So you have some time to spare while you make decisions about what to do next with your life and you fancy learning Spanish. Then really, there is only one thing I can say to you: go and study Spanish in Spain – at least for a while. Here’s my reasoning:
Firstly, you’ve taken a gap year so you can make your mind up about what to do next. Well, you can’t really do that until you’ve seen something of the world. If you spend your year sitting around at home wondering what to do with yourself a) it will be incredibly boring and b) it will be incredibly boring. Added to which you won’t get any new ideas and by the end of it, you’re world will have shrunk so much that you’ll probably end up deciding that you want to be a barman at your local or the school bus driver. So get out more, see a bit of life, travel to foreign lands and come back far more cool than the dudes you left behind.
Secondly, the most proven technique for learning a language is immersion. That’s not as unpleasant as it sounds (especially as the sea is lovely and warm in Spain). Immersion is about becoming immersed in the language and culture of a place so that everything you learn sinks right in to your core and you develop a natural fluency. According to leading language school, www.esl.co.uk, immersion in a language is guaranteed to get better results than weekly classes at your local FE college – no matter how much you say you do your homework…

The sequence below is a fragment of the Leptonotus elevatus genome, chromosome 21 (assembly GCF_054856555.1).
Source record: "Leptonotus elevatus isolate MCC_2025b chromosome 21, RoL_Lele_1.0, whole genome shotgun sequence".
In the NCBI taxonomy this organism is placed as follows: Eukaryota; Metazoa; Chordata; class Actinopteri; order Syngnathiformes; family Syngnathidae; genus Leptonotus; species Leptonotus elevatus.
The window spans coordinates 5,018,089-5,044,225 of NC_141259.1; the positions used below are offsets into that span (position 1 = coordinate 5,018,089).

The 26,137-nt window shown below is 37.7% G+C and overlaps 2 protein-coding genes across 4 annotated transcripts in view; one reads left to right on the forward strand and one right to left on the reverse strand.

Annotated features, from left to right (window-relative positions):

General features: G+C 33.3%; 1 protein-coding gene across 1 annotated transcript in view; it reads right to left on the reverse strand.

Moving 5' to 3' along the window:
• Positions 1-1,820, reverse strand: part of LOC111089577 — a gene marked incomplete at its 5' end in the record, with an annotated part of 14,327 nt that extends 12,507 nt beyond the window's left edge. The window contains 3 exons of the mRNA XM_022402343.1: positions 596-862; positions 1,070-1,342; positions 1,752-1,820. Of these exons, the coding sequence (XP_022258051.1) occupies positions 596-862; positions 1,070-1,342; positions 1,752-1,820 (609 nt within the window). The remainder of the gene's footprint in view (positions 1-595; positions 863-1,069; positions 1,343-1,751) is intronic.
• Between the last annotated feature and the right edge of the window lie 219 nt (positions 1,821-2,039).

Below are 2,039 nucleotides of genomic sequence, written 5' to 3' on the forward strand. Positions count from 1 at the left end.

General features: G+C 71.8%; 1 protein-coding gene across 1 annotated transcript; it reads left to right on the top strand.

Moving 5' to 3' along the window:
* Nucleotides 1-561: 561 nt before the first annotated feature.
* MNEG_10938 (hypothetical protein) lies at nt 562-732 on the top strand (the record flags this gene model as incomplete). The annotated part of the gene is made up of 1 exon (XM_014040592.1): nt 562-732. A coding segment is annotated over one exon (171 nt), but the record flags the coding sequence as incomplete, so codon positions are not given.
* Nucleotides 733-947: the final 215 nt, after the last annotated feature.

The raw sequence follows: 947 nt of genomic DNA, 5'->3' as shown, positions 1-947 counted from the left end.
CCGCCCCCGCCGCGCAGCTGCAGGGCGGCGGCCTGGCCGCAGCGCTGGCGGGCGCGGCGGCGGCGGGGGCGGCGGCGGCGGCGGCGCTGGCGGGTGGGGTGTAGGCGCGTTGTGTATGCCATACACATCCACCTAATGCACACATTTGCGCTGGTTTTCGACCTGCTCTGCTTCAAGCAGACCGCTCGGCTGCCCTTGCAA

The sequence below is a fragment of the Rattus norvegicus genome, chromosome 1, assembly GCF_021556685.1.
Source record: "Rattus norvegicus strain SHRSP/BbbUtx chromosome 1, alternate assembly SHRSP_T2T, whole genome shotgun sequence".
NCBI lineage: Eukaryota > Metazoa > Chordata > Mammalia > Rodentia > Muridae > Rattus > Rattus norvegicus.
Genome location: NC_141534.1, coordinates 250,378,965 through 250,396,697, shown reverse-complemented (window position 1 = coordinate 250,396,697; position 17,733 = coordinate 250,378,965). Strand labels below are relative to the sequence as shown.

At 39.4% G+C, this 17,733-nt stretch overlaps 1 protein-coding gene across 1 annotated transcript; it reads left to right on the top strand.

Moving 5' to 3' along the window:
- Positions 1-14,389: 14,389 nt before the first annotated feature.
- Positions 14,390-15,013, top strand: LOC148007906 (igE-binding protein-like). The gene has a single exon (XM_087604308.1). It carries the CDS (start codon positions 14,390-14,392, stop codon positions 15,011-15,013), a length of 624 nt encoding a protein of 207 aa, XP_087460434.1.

Thirdly, it is Spanish you want to learn and so the place to learn it is where they speak it all day, every day. Where you eat in Spanish, sleep in Spanish and go dancing Spanish-style. I’ll admit, there is a flaw in that bit of my argument as Spanish is the third most spoken language in the world, so you could go just about anywhere and find someone to speak Spanish with you. That said most of those incarnations of Spanish are not the real thing, not the Castillian Spanish that is spoken in Spain and which forms the basis of the other versions of Spanish spoken around the world.
So there’s my reason number 4: Take at least some time on your gap year to learn Spanish in Spain so you will then be able to use the rest of your gap year to travel to all those other places where Spanish, or some version of it, is spoken.